Earlier this week, Dallas Theological Seminary (DTS) lost one of the giants of the faith when Dr. Donald Campbell, President Emeritus of the school, passed away. He, as well as Dr. Dwight Pentecost and Dr. Stanley Toussaint, a first cousin of my father, have now passed on and gone home to the Lord. They were all professors and icons at DTS for more than half a century and have left their mark on thousands of students throughout the decades.
To anyone who has attended an evangelical or conservative seminary, all of these men are well known for their faith journeys and for their contributions, literary and in the classroom, that they have made throughout the years. And the list of students they have mentored along the way boggles the mind – men such as Dr. Tony Evans, Dr. Mark Bailey, current President of DTS and even Dr. Chuck Swindoll, Past President of this tremendous institution. In fact, they all remind me of Dr. Clinton Branine, the kindly old gentleman scholar who was instrumental in teaching me most of the theology I learned during my seminary years.
There’s just something incredibly humble about these men. Listening to them preach the Gospel and how they lived lives of quiet servitude can’t help but draw all believers closer to the Lord. I was privileged to study in this kind of environment and it was one of the great rewards of my seminary experience.
More than a fifteen years ago, I subscribed to the Dallas Seminary Podcast and I listened to the chapel speaker each day for years. In fact, I still listen when I can. Daily chapel is one of the things that you get used to in school and the DTS chapel series keeps me connected to the Lord on a day to day basis. Although I never met Dr. Pentecost (author of “Things to Come” – one of the greatest books on the endtimes) or Dr. Campbell, who had a wonderful memory and sense of humor – painting pictures in my mind about how seminary was taught 60 years ago), I did have the honor of meeting my cousin, Dr. Stanley Toussaint.
As he was nearing retirement, in his mid eighties, I met Stanley on one of my many trips to Dallas when I regularly visited a client who lived there. I had heard stories of the distant past – like when my father taught Stanley to swim when he was 6 years old. And I had followed Stanley’s career, teaching throughout the world and revered as a top biblical scholar. His knowledge of the Bible far outweighed anything that I could ever hope to aspire to and when I finally met him for dinner, I was even more impressed. What a godly man!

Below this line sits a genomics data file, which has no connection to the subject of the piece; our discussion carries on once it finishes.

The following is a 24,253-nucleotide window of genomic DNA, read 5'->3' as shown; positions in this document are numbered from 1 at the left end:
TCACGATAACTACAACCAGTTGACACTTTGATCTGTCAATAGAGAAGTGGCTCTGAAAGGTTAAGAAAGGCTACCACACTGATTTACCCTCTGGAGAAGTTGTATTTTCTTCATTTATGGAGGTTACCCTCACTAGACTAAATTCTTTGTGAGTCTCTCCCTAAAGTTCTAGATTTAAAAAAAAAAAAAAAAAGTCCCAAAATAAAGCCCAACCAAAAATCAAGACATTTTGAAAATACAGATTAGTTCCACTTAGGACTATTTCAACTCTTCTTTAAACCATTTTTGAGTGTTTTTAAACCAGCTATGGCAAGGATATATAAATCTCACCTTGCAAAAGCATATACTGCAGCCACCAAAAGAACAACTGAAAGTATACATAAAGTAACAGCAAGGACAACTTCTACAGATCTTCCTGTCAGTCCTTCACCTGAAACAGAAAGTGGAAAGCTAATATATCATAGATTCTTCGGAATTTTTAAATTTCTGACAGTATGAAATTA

As he entered the restaurant, a local steak house, I recognized him immediately from the videos I had seen when I watched his classes or his preaching online. I knew that he had challenges walking, but I didn’t realize that, like my own brother, Stanley had suffered from childhood polio. As a young boy, he suddenly lost his ability to play in the yard with the other kids and had a difficult time getting around. Although he had something of a remission for many years, he had once again lost most of the use of his legs and was on the verge of using a motorized scooter to get around. In the meantime, two canes helped him navigate his way to our table. For some reason, I was drawn to this issue in his life. After all, there have been several people in our family who suffered from polio and Stanley even looked so much like some of my family members that it was abundantly clear that we were related.
I enjoyed every moment of our time together and it was interesting to hear about his life even as he expressed interest in mine. Our respective ministries served entirely different segments of the kingdom and we both learned from each other about our passions. It was the first and only time that we met in person.
But the thing that I remember most was his description of living a faithful life of commitment to the Lord. There was no pretense at all – just unbridled love for Jesus and deep joy at the thought of living through eternity with Jesus at his side. Stanley did express one thing that he was looking forward to. He went on to explain that he couldn’t remember the last time he was able to run – his legs just didn’t work. Even as a young child, he wasn’t able to play with the other kids. And Stanley told me that he couldn’t wait to run in heaven with Jesus – unencumbered by his earthly physical limitations. I fell silent.
Because walking and running is something that I have always taken for granted. But here was this elderly gentleman, the age my father would be if he was still alive, and all he wanted was to run with Jesus. From the moment we met, I felt oddly connected to the past with my father – here was Stanley, a distant relative discovered from my past, but I found myself virtually unable to comprehend the depth of his love for the Lord. I was mesmerized – and I can see how thousands of friends and students were so impacted by being in his presence.
The verse tonight is somehow appropriate for what Stanley aspired to. The author of Hebrews tells us, in Hebrews 12:1, “Therefore, since we are surrounded by such a great cloud of witnesses, let us throw off everything that hinders and the sin that so easily entangles, and let us run with perseverance the race marked out for us.” My encouragement this evening is that Jesus expects us to get joy from the simplest things in life. We don’t have to spend excessive amounts of money or try to impress Him with our success. His only desire is that we stay focused on Him and not get distracted by the unimportant things of life. My prayer is that we can all learn from studying the humble lives of men such as Dr Pentecost, Dr. Campbell, Dr. Branine and Dr. Stanley Toussaint. And someday, we can all look forward to running with Jesus. Have a great day in the Lord, grace and peace…